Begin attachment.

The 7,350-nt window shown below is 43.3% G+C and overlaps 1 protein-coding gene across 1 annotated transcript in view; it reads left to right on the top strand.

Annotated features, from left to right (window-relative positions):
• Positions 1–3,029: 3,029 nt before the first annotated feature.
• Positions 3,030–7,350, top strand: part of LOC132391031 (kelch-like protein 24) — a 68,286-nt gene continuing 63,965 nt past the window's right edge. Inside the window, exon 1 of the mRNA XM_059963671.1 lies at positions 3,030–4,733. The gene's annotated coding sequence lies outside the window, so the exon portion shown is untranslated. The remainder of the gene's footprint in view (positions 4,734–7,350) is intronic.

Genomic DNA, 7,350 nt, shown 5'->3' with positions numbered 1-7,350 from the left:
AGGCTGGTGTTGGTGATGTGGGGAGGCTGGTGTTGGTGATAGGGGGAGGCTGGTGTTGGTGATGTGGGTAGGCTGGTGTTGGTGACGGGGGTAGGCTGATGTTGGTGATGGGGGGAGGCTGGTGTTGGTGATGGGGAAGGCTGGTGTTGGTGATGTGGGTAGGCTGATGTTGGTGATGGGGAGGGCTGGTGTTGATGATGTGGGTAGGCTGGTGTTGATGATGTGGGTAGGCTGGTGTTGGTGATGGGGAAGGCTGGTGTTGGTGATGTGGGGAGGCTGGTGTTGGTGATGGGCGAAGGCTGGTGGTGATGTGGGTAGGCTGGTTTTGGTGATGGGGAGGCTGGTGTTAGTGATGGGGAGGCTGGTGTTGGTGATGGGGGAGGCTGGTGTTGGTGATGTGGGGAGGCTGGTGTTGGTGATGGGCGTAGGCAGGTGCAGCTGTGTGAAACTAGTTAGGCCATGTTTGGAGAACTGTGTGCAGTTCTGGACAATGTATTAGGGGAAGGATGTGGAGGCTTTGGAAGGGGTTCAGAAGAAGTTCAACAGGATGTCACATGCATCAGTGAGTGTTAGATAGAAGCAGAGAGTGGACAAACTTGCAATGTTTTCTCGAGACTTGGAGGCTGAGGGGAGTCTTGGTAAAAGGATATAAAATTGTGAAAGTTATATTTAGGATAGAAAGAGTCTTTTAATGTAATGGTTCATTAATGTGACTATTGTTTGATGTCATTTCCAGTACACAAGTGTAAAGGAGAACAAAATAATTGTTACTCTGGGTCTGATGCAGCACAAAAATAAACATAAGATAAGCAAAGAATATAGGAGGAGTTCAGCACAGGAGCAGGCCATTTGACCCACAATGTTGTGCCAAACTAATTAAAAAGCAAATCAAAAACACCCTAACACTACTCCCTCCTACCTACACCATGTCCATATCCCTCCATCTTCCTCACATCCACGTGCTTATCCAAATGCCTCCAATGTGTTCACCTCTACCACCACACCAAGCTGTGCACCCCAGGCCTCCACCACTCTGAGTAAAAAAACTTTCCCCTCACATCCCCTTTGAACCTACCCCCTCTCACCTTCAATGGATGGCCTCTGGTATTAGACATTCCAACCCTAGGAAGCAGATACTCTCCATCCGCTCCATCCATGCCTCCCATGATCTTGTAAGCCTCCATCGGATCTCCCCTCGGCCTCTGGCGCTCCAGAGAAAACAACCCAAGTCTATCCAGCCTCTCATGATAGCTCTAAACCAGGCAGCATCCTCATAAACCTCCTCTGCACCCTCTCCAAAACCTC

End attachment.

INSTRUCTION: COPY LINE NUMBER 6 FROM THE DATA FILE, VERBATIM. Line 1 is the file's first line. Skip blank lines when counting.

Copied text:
AGGCTGGTGTTGGTGATGTGGGGAGGCTGGTGTTGGTGATAGGGGGAGGCTGGTGTTGGTGATGTGGGTAGGCTGGTGTTGGTGACGGGGGTAGGCTGATGTTGGTGATGGGGGGAGGCTGGTGTTGGTGATGGGGAAGGCTGGTGTTGGTGATGTGGGTAGGCTGATGTTGGTGATGGGGAGGGCTGGTGTTGATGATGTGGGTAGGCTGGTGTTGATGATGTGGGTAGGCTGGTGTTGGTGATGGGGAAGGCTGGTGTTGGTGATGTGGGGAGGCTGGTGTTGGTGATGGGCGAAGGCTGGTGGTGATGTGGGTAGGCTGGTTTTGGTGATGGGGAGGCTGGTGTTAGTGATGGGGAGGCTGGTGTTGGTGATGGGGGAGGCTGGTGTTGGTGATGTGGGGAGGCTGGTGTTGGTGATGGGCGTAGGCAGGTGCAGCTGTGTGAAACTAGTTAGGCCATGTTTGGAGAACTGTGTGCAGTTCTGGACAATGTATTAGGGGAAGGATGTGGAGGCTTTGGAAGGGGTTCAGAAGAAGTTCAACAGGATGTCACATGCATCAGTGAGTGTTAGATAGAAGCAGAGAGTGGACAAACTTGCAATGTTTTCTCGAGACTTGGAGGCTGAGGGGAGTCTTGGTAAAAGGATATAAAATTGTGAAAGTTATATTTAGGATAGAAAGAGTCTTTTAATGTAATGGTTCATTAATGTGACTATTGTTTGATGTCATTTCCAGTACACAAGTGTAAAGGAGAACAAAATAATTGTTACTCTGGGTCTGATGCAGCACAAAAATAAACATAAGATAAGCAAAGAATATAGGAGGAGTTCAGCACAGGAGCAGGCCATTTGACCCACAATGTTGTGCCAAACTAATTAAAAAGCAAATCAAAAACACCCTAACACTACTCCCTCCTACCTACACCATGTCCATATCCCTCCATCTTCCTCACATCCACGTGCTTATCCAAATGCCTCCAATGTGTTCACCTCTACCACCACACCAAGCTGTGCACCCCAGGCCTCCACCACTCTGAGTAAAAAAACTTTCCCCTCACATCCCCTTTGAACCTACCCCCTCTCACCTTCAATGGATGGCCTCTGGTATTAGACATTCCAACCCTAGGAAGCAGATACTCTCCATCCGCTCCATCCATGCCTCCCATGATCTTGTAAGCCTCCATCGGATCTCCCCTCGGCCTCTGGCGCTCCAGAGAAAACAACCCAAGTCTATCCAGCCTCTCATGATAGCTCTAAACCAGGCAGCATCCTCATAAACCTCCTCTGCACCCTCTCCAAAACCTC